Tips for Talking Kids Through the Divorce Process

Knowing how to talk to your children about divorce can help you and your former partner provide the support needed to help your kids navigate through this difficult process. A few simple tips can make a big difference in the ability of your children to understand and adjust to the new situation. Here are five proven strategies for explaining the divorce process to your children.

Allow Plenty of Time

Choosing a time without any major distractions or scheduling problems is essential to provide your children with plenty of opportunities to ask questions and for you to calm their fears. Your kids will typically have concerns about their future living arrangements, where they will go to school and how much time they will have with each of their parents during and after the divorce. Be ready to answer these questions and to soothe any worries your children may have about their own well-being after the divorce.

Present a United Front

Even if you and your former partner are not on the best of terms, it is usually preferable to break the news to your children together. This will allow you to demonstrate that both you and your former partner intend to continue to be part of each child’s life now and after the divorce process is completed. By letting your children know the news in a unified and calm way, you can lower their stress levels during this difficult time.

Avoid Open Hostility

Divorce can be difficult for all parties. Hurt feelings and blame for the breakdown of the relationship can make it difficult for you and your former partner to communicate calmly about your divorce. Most experts recommend, however, that you avoid saying negative things about your former partner to your children during any discussions about divorce. You and your co-parent will be sharing the responsibility for your children for years to come. Keeping things civil during the divorce will help you establish the best foundation for your children’s future happiness.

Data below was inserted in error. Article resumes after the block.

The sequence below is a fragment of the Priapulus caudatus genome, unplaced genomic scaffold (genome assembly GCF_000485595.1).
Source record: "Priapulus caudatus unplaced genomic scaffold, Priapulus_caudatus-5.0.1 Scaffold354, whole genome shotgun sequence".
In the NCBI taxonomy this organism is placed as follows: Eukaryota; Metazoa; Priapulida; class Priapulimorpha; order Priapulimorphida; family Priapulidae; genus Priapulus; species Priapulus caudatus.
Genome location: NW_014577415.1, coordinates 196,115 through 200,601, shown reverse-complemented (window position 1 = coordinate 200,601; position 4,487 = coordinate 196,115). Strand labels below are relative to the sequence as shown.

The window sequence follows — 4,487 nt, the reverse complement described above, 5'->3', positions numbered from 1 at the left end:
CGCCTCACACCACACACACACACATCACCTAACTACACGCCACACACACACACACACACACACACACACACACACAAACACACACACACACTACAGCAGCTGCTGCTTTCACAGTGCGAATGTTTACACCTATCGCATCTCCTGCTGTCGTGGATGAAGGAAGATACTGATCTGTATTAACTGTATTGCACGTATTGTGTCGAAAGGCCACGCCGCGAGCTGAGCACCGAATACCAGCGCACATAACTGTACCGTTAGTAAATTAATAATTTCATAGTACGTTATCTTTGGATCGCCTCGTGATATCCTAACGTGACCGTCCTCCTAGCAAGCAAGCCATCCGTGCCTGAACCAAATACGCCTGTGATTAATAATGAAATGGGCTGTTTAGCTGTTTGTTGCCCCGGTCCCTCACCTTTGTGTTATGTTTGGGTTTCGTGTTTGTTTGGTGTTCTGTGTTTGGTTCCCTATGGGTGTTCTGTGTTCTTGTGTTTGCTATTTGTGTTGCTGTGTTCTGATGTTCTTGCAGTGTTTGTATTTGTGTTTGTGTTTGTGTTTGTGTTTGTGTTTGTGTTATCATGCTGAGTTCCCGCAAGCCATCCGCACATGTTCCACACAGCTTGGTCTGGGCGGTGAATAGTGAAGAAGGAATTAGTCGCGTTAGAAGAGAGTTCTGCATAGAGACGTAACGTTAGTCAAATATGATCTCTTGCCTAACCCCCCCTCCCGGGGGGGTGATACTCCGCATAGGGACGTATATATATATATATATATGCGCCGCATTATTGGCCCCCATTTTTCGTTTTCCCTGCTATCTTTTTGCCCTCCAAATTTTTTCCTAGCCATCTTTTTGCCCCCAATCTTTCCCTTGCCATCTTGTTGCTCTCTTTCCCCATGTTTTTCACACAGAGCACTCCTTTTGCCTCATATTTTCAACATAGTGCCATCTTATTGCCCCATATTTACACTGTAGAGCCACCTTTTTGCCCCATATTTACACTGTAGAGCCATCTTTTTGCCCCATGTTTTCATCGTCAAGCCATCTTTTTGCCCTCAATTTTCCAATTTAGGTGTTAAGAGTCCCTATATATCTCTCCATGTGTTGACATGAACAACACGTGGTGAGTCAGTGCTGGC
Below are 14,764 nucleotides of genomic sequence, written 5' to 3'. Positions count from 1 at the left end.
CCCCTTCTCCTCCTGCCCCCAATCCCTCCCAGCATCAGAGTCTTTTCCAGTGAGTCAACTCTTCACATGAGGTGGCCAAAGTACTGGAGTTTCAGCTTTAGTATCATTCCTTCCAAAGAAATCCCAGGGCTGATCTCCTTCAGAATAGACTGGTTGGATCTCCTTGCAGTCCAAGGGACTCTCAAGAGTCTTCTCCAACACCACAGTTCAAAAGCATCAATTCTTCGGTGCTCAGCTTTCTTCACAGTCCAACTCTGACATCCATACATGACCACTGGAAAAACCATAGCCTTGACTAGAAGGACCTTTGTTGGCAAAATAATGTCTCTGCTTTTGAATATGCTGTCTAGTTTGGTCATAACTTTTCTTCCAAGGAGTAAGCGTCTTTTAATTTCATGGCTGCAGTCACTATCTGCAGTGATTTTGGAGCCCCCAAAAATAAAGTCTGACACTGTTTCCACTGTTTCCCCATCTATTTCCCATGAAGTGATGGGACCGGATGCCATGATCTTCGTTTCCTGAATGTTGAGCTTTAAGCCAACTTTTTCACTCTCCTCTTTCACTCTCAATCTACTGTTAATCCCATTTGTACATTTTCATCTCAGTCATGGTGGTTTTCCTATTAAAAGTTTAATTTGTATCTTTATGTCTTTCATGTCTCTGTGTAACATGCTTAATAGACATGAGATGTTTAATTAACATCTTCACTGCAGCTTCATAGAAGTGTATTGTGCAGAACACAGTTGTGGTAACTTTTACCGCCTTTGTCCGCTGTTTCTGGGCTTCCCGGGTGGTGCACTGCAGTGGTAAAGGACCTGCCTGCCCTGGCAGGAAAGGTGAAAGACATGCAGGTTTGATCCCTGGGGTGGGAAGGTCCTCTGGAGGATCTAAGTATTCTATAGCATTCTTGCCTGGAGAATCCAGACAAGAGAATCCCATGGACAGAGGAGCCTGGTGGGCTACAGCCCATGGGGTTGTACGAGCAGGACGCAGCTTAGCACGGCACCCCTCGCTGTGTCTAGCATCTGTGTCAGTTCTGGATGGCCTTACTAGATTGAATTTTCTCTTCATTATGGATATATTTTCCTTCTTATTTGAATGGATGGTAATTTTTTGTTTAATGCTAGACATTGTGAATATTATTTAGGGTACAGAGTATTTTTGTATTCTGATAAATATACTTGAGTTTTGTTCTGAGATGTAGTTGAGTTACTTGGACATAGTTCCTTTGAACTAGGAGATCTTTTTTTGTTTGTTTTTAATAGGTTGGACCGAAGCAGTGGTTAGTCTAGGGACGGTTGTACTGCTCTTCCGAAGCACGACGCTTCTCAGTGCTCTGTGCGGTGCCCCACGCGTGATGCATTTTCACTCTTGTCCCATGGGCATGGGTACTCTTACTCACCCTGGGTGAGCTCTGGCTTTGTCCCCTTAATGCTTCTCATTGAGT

Watch for Signs of Trouble

Children may act out or become depressed after you talk to them about your divorce. Keeping a close eye on their behaviors during the days, weeks and months after you speak to them about your plans to divorce will allow you to act quickly to help them cope. It may also be helpful to schedule a conference with the teachers of your children to let them know about your divorce and to ensure that they are aware of the extenuating circumstances for your children.

Consider the Age of Your Children

Younger children do not need the same level of detail about living arrangements and other issues related to divorce. Simply letting them know that you and your former partner are not getting along and that you will be living in separate homes is usually enough for these younger children. Older children may have many more questions about where they will go to school and with whom they will live. Making sure that children of all ages feel secure and safe during the divorce process is essential to ensure the best outcomes for your family.

Keeping these five tips in mind can allow you to navigate your divorce more easily and can help your children weather the process in the most positive way possible.

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